I see. So what you’re saying is that all our rivals will end up like us, with the same sort of problems associated with machines taking over the jobs and similar standard of living.

    So, If we will all be similar and therefore fairly equal, why this “workers pricing themselves out of the market” business then? All we have to do is keeping doing the things they don’t and wait for them to catch up, thus giving us a bigger market to sell our specialist services to.

    Of course I would interject here that cheaper workers with less rights that were fought for by unions=more profit.

    Premier Icon binners
    Subscriber

    ohnellison – Member
    Like prog rock, it seemed like a good idea in the 70’s, where it enjoyed considerable success.
    Really??? Examples???

    Well it was striking miners, amongst others who brought down the Heath government. I don’t know about you, but I’d define booting out a Tory government as the very pinnacle of success. If only that were a proposition now to see the back of Dave and chums, before they can totally dismantle the welfare state and the NHS, and privatise hand absolutely everything over to their greedy profiteering mates to asset strip, then sell back to us at a massive profit

    gwaelod
    Member

    But they’re not our actual rivals

    Sure, in the short term we can offshore a job to China, but at some point wages go up, their workers conditions get better and China is no longer significantly cheaper to produce there (beginning to happen right now!) so it gets offshored to India and their wages go up, conditions get better and its no longer significantly cheaper to produce there then the same with Africa, (how’s that for sharing the worlds resources to everyone’s advantage)

    The fact remains that our actual rivals in the long term are the machines that we’ve created – because when the job can’t be done abroad, then there’s a tipping point where technology ultimately strives to replace it.

    Tell me, do you think that farriers going on strike would have stopped the car replacing the horse? Farmworkers versus the combine harvester?

    Did the luddites manage to save their jobs?

    Yes to both of these…but

    globalisation results in a leveling of standards between nations – but chinese standards don’t have to rise to western standards…western standards can fall to chinese levels…more likely a common ground will emerge somewhere between…albeit nearer the chinese end, than the current western end..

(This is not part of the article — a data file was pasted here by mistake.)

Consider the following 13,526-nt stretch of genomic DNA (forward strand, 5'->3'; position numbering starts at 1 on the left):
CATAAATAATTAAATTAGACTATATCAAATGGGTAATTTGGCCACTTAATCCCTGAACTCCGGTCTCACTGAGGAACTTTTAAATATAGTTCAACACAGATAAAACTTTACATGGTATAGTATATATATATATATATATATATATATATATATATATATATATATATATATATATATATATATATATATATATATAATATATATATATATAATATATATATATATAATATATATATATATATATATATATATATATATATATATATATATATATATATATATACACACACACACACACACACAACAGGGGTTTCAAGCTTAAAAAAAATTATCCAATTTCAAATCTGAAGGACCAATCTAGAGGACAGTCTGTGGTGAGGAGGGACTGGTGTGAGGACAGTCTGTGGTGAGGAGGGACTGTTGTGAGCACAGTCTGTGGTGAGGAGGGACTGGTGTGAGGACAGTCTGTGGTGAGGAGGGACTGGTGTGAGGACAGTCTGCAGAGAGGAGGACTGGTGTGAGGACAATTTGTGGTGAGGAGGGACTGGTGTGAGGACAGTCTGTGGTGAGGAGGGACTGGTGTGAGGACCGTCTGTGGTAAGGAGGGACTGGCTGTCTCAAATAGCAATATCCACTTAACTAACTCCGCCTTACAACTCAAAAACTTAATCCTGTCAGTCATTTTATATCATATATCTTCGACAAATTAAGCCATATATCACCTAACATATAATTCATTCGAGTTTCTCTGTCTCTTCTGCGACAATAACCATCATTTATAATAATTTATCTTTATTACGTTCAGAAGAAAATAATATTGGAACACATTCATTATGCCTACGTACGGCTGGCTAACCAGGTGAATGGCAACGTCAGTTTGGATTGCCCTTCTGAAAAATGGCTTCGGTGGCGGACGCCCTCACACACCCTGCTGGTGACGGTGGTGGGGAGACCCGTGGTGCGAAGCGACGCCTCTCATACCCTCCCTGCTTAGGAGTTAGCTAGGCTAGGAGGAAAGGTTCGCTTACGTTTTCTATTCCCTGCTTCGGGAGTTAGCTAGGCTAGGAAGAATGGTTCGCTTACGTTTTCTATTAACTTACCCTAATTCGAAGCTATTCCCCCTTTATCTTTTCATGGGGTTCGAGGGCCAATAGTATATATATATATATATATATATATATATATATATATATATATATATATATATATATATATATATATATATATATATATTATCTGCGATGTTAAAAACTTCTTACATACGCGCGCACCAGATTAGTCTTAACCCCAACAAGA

however as you point out…the next battleground is casual unskilled labour….the other night there was a film inside a tesco home shopping distribution centre…minimum wage guys picking tins off shelves to fulfill orders….obvious place to mechanise…in a few years there won’t be any minimum wage supermarket jobs…..driverless cars mean the delivery drivers/taxi drivers/bus drivers are all jobs of the past and not of the future.

    Premier Icon binners
    Subscriber

    Will we all finally have jetpacks by then?

    ninfan
    Member

    Well, if we all had jetpacks, then ASLEF would really be screwed wouldn’t they 😀

    khani
    Member

    When the machines do all the work, what will the people do?

    According to tomorrow’s world when I was a kid, we’ll all be going to the beach in flying cars and have loads of leisure time to do what we want, robots would do the housework and world starvation and poverty will be eliminated..
    In reality the minority will be obscenely rich and the majority will be in poverty, and the powers that be won’t GAF if you live or die, a bit like now actually..

    mcboo
    Member

    One of my pals (he’s on here occasionaly) works for London Underground, is a member of the RMT. Short working week, I think something like 50 days leave, very good pay.

    I ask how come they get all that?

    “Strong unions”

    Some workplaces lend themselves to the staff imposing leverage, many dont. Before we all start rushing to the barracades, take a glance at France. As we all know they love a bit of strike action and are very proud of that tradition. But French industry go to extraordinary lengths not to take on new staff because of industrial relations laws. Even in the boom years French enemployment was rarely below 8%, it just hit 11%. Which is fine if you are employed (often by the state) but bloody awful if you are on the outside looking in. Not much Fraternite there…..

    Premier Icon maccruiskeen
    Subscriber

    but has strike action ever resulted in any long term benefit to the strikers?

    Well… the other string to my bow is I work in film and tv. The UK barely has a union for that workforce, Bectu has a hand in BBC studio staff but the larger freelance diaspora is un-unionised. That means a standard 72hr, 6 day week contract from production companies (compared to the 40 hr 5 day weeks in most of the rest of Europe) no formal arrangements for over time, producers just make it up on the fly. I’ve never seen more than a quarter of what is apparently standard rate for the work I do. And I’ve never seen a contract before the last day of filming.

    Its a shame really as it doesn’t really make for more economical film making, it just makes room for a shambles at the top level, a European production can get as much in the can in 40hrs as a UK can in 72hrs. The European producers and directors that can’t plan, resource and schedule a production properly….. come to the UK to shoot.

    project
    Member

    It used to get better conditions and sometimes better pay for the workers,now most strikes seem to be political, as a way of showing this failed governmnet the workers are not happy,but strangely those striking or threatenening seem to be quite well paid, compared to care workers,skilled trades,shop staff and catering staff.
    But then if they ever went on strike, theyd be branded as evil by the media.

    ti_pin_man
    Member

    The short answer is no, and thatcher proved this with the miners. Unions are a good idea but, like communism, the human condition of greed /capitalism will win through. Striking makes a point but I dont recall it ever winning a battle here.